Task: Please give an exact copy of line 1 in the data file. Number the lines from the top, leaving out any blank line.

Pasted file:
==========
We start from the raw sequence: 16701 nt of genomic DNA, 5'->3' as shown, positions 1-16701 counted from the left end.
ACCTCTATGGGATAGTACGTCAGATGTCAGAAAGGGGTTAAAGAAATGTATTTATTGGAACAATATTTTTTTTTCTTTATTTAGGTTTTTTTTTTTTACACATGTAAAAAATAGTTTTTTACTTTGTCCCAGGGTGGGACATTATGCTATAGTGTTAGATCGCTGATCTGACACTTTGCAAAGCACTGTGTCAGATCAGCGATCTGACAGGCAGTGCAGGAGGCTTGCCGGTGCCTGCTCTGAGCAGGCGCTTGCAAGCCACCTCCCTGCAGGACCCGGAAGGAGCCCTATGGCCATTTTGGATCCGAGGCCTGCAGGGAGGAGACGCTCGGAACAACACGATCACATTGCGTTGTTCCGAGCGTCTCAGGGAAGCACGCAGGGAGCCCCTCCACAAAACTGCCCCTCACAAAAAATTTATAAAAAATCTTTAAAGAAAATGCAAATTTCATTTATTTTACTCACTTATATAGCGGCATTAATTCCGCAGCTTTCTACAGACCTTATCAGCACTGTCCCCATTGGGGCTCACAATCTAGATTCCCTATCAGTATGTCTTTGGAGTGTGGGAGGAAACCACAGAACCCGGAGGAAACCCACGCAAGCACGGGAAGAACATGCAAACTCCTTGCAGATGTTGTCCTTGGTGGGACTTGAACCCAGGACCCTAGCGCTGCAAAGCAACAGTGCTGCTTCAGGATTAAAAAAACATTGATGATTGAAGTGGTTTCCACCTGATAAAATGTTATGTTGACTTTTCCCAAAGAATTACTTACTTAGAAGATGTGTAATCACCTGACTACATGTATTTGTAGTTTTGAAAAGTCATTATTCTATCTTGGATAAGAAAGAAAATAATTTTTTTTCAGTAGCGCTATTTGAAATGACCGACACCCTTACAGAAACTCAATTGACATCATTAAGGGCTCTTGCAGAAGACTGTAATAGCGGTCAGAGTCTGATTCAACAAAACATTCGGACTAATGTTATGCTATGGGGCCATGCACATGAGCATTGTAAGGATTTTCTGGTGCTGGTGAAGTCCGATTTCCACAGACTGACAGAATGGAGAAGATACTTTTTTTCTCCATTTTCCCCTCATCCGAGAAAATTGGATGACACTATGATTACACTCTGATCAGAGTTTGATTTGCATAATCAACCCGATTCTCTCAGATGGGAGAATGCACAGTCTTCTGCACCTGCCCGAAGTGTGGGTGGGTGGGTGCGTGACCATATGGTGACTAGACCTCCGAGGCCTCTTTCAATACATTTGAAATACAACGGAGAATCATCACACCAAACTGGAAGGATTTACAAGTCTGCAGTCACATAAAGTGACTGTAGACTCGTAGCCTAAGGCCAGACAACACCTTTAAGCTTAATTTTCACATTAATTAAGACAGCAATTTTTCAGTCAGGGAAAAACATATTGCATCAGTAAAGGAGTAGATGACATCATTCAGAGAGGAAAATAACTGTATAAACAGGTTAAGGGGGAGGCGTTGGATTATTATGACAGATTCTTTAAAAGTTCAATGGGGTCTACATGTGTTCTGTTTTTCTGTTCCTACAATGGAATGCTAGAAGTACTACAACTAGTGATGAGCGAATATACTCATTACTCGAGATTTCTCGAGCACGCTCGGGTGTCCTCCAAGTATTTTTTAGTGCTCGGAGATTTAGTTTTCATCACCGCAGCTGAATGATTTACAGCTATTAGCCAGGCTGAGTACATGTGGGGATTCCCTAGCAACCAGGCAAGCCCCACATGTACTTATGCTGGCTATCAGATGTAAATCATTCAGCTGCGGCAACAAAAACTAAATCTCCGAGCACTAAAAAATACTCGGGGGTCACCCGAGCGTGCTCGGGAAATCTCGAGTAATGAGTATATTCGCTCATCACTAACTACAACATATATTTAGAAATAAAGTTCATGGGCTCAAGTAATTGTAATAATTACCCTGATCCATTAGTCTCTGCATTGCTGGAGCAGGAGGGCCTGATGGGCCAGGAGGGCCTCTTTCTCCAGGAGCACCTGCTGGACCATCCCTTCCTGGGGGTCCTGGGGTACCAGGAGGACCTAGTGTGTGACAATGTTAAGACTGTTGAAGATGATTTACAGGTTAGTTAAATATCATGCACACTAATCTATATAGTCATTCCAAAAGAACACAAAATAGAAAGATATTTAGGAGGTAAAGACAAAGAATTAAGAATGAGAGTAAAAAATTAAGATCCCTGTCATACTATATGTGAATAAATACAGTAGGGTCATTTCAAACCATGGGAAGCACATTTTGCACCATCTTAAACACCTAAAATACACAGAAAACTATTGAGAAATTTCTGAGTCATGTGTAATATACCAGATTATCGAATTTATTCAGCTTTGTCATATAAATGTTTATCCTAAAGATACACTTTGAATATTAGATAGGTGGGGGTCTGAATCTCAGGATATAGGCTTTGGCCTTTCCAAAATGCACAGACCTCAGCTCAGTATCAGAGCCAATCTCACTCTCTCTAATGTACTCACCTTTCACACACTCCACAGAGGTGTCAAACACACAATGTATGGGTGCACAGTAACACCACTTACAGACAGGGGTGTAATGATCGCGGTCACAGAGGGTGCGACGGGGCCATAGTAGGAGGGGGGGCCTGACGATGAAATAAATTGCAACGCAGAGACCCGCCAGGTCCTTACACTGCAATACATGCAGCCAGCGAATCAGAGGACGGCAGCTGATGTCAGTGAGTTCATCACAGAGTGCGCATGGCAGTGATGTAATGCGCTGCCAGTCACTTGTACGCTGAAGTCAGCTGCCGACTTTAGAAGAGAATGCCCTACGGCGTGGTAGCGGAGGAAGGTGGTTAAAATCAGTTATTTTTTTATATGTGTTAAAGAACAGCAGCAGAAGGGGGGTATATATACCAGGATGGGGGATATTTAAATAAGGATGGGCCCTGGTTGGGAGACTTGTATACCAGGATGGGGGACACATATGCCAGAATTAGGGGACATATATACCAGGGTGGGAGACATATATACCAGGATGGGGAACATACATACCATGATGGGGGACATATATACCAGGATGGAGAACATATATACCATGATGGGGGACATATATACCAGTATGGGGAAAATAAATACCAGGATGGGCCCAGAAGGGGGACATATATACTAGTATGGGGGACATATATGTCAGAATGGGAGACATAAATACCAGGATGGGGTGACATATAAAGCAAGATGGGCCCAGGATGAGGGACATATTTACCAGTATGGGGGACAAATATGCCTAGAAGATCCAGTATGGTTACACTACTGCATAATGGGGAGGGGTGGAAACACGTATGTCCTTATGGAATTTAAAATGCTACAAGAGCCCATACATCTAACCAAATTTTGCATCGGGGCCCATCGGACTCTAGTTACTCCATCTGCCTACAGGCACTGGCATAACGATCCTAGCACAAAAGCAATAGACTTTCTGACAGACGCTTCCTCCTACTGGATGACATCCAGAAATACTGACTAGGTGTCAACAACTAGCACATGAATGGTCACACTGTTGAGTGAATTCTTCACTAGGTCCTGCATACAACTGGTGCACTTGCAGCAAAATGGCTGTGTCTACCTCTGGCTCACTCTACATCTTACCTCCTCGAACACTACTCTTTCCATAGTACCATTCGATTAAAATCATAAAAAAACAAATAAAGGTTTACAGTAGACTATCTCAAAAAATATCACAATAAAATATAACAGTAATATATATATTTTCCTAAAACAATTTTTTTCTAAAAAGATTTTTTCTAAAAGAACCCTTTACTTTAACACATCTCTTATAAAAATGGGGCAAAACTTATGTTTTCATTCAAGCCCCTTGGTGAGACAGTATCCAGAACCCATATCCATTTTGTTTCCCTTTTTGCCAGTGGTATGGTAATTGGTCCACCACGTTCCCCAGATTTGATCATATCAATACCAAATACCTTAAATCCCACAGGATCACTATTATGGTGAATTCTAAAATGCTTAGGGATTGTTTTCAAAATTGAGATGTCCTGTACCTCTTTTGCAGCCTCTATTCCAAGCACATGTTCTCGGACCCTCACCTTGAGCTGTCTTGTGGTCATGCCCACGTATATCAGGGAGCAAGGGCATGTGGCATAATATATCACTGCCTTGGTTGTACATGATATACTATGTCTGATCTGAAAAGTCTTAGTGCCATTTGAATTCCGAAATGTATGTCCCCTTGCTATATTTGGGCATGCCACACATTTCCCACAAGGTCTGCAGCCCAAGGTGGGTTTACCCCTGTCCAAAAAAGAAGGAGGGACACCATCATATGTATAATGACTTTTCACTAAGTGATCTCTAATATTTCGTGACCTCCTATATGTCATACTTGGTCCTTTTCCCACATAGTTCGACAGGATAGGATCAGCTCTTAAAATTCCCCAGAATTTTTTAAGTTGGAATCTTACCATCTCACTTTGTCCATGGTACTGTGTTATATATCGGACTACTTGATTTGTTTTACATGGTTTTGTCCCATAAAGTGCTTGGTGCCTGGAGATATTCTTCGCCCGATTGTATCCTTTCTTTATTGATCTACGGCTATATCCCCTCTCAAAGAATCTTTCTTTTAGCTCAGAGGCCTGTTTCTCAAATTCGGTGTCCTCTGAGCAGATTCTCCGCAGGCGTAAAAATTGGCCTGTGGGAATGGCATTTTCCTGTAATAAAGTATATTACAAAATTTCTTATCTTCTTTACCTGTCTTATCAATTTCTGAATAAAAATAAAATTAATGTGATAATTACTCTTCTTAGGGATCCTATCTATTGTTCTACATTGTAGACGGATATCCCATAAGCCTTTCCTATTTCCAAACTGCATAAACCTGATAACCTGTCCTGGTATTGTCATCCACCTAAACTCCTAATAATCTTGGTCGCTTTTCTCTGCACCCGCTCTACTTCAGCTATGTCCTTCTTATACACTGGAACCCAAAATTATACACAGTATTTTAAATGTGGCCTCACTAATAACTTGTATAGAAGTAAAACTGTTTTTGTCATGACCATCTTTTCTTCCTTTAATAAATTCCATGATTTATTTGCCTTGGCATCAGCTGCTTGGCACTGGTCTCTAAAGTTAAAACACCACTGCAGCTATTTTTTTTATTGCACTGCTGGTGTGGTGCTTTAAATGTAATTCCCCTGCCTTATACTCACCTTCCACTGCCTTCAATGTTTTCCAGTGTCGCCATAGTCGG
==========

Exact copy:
We start from the raw sequence: 16701 nt of genomic DNA, 5'->3' as shown, positions 1-16701 counted from the left end.